– War/violence journalism vs Engendered peace/conflict journalism – Revisiting peace journalism– Cai Yiping
– Peace Journalism – Jake Lynch
– “The gender of individual reporters is not the determining factor. But critics say that only when more women are in positions of influence in reporting conflict will those human stories be consistently told, not only because women might report them more but also because women will drive the debate on what aspects of war and conflict should be reported beyond the guns, bombs and soldiers.” – The news manual
– Journalists in Iraq – A Survey of Reporters on the Front Lines
– Collecting data by in-depth interviewing by Rita Berry.
– “Women are more refined in their speech, use less coarse and gross expressions, are uninventive, and were men forced to be restricted to women’s speech style would quickly be reduced to a state of boredom due to the nature of a women’s conversation.” – Language; its nature, development and origin – Otto Jesperson
– “We don’t have the data to conclude which gender makes up the largest proportion of victims of sexual violence among civilians and military actors. As for the challenges of getting this information, many surveys only interview women.”- A competition of suffering: Male vs female rape –Tia Palermo
|Methodology and Sources [Tools/techniques to be employed in the gathering and analysis of data; methods of accessing/acquiring data or evidence or information; sources of the data]:
– Survey to female war correspondents- The survey would allow me to gather preliminary information to help me further understand and develop the debate of my question. In other research forms such as interviewing. From the evidence gathered from previous surveys, surveys would allow me to reach a wider spread of war correspondents such as those unavailable to do interviews, those still reporting conflict and those from different news outlets and different platforms. As long as open-ended questions are used, this would allow me to get a more thorough response compared to the usual yes/no surveys. The information collected from the survey could then be used in a variety of way to create other forms of data such as descriptive or qualitative. Such as the Pew Research centre did in Journalists in Iraq – A Survey of Reporters on the Front Lines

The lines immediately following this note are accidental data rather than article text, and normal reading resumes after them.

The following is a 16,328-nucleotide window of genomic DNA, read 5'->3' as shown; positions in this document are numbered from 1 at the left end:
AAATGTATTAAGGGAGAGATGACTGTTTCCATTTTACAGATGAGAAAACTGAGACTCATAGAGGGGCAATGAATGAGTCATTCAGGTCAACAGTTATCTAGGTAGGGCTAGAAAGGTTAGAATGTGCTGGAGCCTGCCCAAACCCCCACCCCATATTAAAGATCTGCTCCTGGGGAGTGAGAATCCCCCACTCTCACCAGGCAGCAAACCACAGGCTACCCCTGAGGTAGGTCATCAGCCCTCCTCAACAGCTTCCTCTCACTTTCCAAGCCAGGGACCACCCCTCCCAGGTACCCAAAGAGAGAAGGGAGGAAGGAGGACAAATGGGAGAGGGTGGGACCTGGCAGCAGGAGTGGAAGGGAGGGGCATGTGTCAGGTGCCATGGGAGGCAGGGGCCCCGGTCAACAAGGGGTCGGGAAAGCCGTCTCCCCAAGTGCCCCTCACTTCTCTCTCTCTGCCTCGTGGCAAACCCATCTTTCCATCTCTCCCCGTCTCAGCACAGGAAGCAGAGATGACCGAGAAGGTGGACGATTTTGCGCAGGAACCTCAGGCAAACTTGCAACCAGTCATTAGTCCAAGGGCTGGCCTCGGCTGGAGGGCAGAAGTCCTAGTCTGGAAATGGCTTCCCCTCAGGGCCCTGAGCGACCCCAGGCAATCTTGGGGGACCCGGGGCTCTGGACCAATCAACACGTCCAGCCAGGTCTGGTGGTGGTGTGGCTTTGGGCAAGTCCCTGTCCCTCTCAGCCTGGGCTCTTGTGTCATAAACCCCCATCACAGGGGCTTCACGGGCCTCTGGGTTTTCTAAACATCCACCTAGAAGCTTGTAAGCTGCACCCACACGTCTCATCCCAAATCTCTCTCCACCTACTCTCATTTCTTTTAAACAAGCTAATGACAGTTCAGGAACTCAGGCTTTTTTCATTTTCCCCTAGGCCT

– Interviewing male/female war correspondents- I think this is the second most important technique to use as it would allow me to gain an in depth understanding of the difference between the two genders from an individuals perspective and own experience. From this I’d be able to ask leading questions that I wouldn’t be able to achieve with doing a survey. The interviewing would directly take me to the issues I am trying to address. This has been seen in Collecting data by in-depth interviewing by Rita Berry.
|Ethical Implications (if any) [briefly indicate whether/how there is an ethical implication for the researcher in this work. What do you need to consider as a researcher?]:
-In some of the interviews I would wish to talk about whether the aspect of safety is to why there is a disparity between the amount of female war correspondents compared to male. I would ask them of their own experiences to gain accurate information. Obviously, this would have its own ethical implications as people may suffer from PTSD.
– Another ethical implication is people drawing from their own experience from war may also have PTSD.
|Strengths/Weaknesses of the Project [briefly indicate any strengths or weaknesses of the project across all areas]:
– A potential weakness of using the method of a survey for my project is that, although often valuable, the information has questionable validity because it is highly subjective and might not be representative of the journalists. However, to resolve this I would try to send the surveys out to a variety of different war correspondents, of different genders, ethnicity, religion to try and factor in all the different opinions and influences that stop the possibility of bias.
– Another weakness occurs with survey only allowing restricted answers. This would be resolved with my second method that personal interviews are a way to get in-depth and comprehensive information. It would involve interviewing another person for personal or detailed information.
– The main strength of the project is that there are now so many people working within the industry and so many scholarly articles and first-hand account novels that the information would be fairly easy to gain.